"Captures the spirit of noir so perfectly it hurts."
"I love the way Bergen creates
his comics... he brings his story to life,
has an eye for the fantastical, and is always
trying to up the last
thing he put out."
Coming Up Comics
"Trista is a breath of fresh air."
Secret Life of Comics
TRISTA & HOLT #7
Trista & Holt #7, a double issue in Andrez Bergen’s noir crime saga based on the legend of Tristan & Iseult, features inspired artwork by Bergen and this time out Renee Asher Pickup writes the origin story of Trista, taking us back to Trista’s childhood and teenage years where we learn why she serves Marcella Cornwall, and the history of Trista’s complicated relationship with friend/ mentor/ father figure, Governal.
The previous six issues have showcased Bergen’s mastery of neo-noir, set in the 1970’s, in an unnamed urban landscape blending disco-era glitz with gangland gutter grittiness. References to ‘70’s television, film, fashion and pop culture come fast and furious along with hallucinogenic interludes and dream-like imagery. This issue incorporates many of those elements as well, and like in earlier issues, #7 features the noir convention of first-person narration and witty dialogue.
Here, however, the narrative shifts more readily from noir to gothic and back again, and the artwork follows suit. We meet Trista’s mother, Blanche, and step-father, DuBois (real “pieces of work”), see the foreboding house where Trista grew up and learn why she’s more than ready to go away with Governal, represented mostly by handsome images of Patrick McGoohan circa The Prisoner.
The blending of narrative and visuals that take Trista from the age of dolls and crayons to guns and cigarettes is handled quite cinematically. Images of childhood alongside the threat of violence, seamless passage of time, and thematic loss of innocence brings to mind Night of the Hunter, the “breakfast table” scene(s) from Citizen Kane, and Pretty Baby, respectively, only instead of Brooke Shields’s pre-teen character in that last film being initiated into the world’s oldest profession, Trista learns the intricacies of firearms and cards as she’s initiated into the family crime business. The appealing, ever-shifting images of Trista and the playful spontaneity of her dialogue undercut the seriousness of her situation but she’s so desperate to escape her step-father’s reach she’ll do just about anything to acquire any degree of independence, no matter how compromised it ultimately might be.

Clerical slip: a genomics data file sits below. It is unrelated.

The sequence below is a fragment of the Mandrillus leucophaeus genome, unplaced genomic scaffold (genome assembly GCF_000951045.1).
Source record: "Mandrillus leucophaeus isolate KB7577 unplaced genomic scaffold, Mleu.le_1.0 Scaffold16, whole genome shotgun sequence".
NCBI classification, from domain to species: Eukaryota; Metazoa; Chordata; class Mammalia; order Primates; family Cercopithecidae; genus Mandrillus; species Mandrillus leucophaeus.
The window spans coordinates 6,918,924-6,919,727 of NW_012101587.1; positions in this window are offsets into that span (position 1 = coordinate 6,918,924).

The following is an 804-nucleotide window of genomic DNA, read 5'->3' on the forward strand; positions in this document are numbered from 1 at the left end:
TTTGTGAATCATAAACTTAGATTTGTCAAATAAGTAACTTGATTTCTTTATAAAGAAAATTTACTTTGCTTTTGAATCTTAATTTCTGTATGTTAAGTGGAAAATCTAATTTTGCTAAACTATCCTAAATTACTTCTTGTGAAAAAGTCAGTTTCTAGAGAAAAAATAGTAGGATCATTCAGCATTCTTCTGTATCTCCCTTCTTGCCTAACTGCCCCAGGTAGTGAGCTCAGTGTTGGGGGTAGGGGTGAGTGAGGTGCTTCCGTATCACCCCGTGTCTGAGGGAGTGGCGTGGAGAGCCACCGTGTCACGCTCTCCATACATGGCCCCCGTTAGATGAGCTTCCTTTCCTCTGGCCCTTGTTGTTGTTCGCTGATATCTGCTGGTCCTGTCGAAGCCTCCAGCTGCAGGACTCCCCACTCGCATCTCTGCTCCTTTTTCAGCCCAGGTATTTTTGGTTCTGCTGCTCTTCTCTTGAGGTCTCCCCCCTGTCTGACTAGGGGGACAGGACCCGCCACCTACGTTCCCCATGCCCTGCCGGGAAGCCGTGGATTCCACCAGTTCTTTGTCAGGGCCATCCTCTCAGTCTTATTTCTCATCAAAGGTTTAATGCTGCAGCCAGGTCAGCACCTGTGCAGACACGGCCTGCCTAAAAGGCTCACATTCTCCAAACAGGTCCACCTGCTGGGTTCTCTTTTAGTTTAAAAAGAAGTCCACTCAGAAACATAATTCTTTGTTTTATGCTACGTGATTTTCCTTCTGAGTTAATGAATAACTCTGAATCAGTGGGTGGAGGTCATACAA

Trista’s first meeting with mob matriarch Marcella Cornwall couldn’t be tenser. Again, Marcella is portrayed by images of Angela Lansbury, this time seemingly larger than life. We get a sense of the impressive enormity of her mansion, a gothic palace with a massive chandelier as a centerpiece, and staffed by a security force clad in outlandish disco outfits, with the exception of Geoffrey, played by a terribly proper Michael Caine wielding a double-barreled shotgun at the front gate. Marcella of Issue #7 is like a less delusional, more proactive Norma Desmond from Sunset Boulevard, had Norma ever abandoned the idea of a Hollywood comeback and focused instead on building an organized crime empire (imagine Joe Gillis, Max, and the ”waxworks” as lackeys and gunsels).